But, in discussing this subject, one is often met with the question, Should not the Negro be encouraged to prepare himself for any station in life that any other race fills? I would say, Yes; but the surest way for the Negro to reach the highest positions is to prepare himself to fill well at the present time the basic occupations. This will give him a foundation upon which to stand while securing what is called the more exalted positions. The Negro has the right to study law; but success will come to the race sooner if it produces intelligent, thrifty farmers, mechanics, and housekeepers to support the lawyers. The want of proper direction of the use of the Negro's education results in tempting too many to live mainly by their wits, without producing anything that is of real value to the world. Let me quote examples of this.
Hayti, Santo Domingo, and Liberia, although among the richest countries in natural resources in the world, are discouraging examples of what must happen to any people who lack industrial or technical training. It is said that in Liberia there are no wagons, wheelbarrows, or public roads, showing very plainly that there is a painful absence of public spirit and thrift. What is true of Liberia is also true in a measure of the republics of Hayti and Santo Domingo. The people have not yet learned the lesson of turning their education toward the cultivation of the soil and the making of the simplest implements for agricultural and other forms of labour.
Much would have been done toward laying a sound foundation for general prosperity if some attention had been spent in this direction. General education itself has no bearing on the subject at issue, because, while there is no well-established public school system in either of these countries, yet large numbers of men of both Hayti and Santo Domingo have been educated in France for generations. This is especially true of Hayti. The education has been altogether in the direction of belles lettres, however, and practically little in the direction of industrial and scientific education.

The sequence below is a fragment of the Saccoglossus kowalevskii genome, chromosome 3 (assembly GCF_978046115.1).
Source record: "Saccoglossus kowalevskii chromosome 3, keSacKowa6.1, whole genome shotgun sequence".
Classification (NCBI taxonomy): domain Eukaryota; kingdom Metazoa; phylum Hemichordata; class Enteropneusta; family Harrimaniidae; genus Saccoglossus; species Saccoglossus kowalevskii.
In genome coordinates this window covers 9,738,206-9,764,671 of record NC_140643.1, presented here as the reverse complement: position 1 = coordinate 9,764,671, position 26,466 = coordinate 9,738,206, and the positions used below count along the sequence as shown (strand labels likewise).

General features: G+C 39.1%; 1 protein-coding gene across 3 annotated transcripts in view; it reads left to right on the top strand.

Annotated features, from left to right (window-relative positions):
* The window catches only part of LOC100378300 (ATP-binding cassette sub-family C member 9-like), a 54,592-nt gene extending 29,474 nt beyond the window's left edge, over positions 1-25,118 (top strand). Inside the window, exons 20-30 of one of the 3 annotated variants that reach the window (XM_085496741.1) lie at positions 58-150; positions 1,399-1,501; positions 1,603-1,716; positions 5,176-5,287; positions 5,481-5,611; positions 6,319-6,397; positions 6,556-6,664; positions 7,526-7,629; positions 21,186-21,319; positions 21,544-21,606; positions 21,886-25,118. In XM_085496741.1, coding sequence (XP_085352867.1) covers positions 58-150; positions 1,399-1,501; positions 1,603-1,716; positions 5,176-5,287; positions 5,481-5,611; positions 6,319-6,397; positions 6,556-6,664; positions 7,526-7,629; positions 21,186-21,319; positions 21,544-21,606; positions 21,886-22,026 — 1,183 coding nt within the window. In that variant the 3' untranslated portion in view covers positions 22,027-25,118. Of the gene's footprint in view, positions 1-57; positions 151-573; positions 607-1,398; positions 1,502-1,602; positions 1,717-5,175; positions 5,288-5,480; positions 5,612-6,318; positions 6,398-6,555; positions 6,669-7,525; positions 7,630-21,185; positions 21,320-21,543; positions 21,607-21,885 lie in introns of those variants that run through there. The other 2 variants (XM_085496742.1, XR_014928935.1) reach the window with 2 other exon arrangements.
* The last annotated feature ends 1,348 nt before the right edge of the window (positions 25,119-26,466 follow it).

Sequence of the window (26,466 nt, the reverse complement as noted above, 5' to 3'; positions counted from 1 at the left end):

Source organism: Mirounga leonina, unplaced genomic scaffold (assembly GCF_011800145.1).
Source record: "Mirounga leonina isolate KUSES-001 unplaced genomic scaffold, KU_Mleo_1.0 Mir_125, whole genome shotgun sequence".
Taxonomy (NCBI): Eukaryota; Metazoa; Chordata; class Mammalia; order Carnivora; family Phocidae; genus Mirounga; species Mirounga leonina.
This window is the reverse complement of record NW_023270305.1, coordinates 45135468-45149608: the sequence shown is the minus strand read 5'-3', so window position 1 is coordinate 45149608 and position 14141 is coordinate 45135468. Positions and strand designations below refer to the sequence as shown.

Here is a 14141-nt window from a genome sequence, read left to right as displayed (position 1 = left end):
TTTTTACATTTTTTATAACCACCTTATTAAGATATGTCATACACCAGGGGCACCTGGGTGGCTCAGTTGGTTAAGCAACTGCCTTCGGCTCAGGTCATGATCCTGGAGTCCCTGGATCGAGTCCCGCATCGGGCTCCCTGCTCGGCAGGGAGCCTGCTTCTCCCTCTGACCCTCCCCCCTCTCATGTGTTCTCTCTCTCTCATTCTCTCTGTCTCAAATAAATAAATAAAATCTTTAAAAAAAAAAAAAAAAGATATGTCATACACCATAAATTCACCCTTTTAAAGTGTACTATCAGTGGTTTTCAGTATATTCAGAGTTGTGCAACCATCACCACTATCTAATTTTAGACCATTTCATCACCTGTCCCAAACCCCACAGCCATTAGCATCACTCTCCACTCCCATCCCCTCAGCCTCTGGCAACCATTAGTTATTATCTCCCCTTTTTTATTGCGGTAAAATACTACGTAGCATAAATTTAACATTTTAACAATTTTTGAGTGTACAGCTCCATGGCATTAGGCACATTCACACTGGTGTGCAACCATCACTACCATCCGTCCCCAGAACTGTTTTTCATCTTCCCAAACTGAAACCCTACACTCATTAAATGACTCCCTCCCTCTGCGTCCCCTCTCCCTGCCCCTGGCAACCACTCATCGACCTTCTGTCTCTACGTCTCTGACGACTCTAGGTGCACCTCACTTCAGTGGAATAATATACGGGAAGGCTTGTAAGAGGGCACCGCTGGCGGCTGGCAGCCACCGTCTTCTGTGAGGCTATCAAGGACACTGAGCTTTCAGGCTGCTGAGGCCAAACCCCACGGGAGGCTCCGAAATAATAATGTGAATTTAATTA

It is a matter of common knowledge that Hayti has to send abroad even to secure engineers for her men-of-war, for plans for her bridges and other work requiring technical knowledge and skill. I should very much regret to see any such condition obtain in any large measure as regards the coloured people in the South, and yet this will be our fate if industrial education is much longer neglected. We have spent much time in the South in educating men and women in letters alone, too, and must now turn our attention more than ever toward educating them so as to supply their wants and needs. It is more lamentable to see educated people unable to support themselves than to see uneducated people in the same condition. Ambition all along this line must be stimulated.
If educated men and women of the race will see and acknowledge the necessity of practical industrial training and go to work with a zeal and determination, their example will be followed by others, who are now without ambition of any kind.
The race cannot hope to come into its own until the young coloured men and women make up their minds to assist in the general development along these lines. The elder men and women trained in the hard school of slavery, and who so long possessed all of the labour, skilled and unskilled, of the South, are dying out; their places must be filled by their children, or we shall lose our hold upon these occupations. Leaders in these occupations are needed now more than ever.
It is not enough that the idea be inculcated that coloured people should get book learning; along with it they should be taught that book education and industrial development must go hand in hand. No race which fails to do this can ever hope to succeed. Phillips Brooks gave expression to the sentiment: "One generation gathers the material, and the next generation builds the palaces." As I understand it, he wished to inculcate the idea that one generation lays the foundation for succeeding generations. The rough affairs of life very largely fall to the earlier generation, while the next one has the privilege of dealing with the higher and more aesthetic things of life. This is true of all generations, of all peoples; and, unless the foundation is deeply laid, it is impossible for the succeeding one to have a career in any way approaching success. As regards the coloured men of the South, as regards the coloured men of the United States, this is the generation which, in a large measure, must gather the material with which to lay the foundation for future success.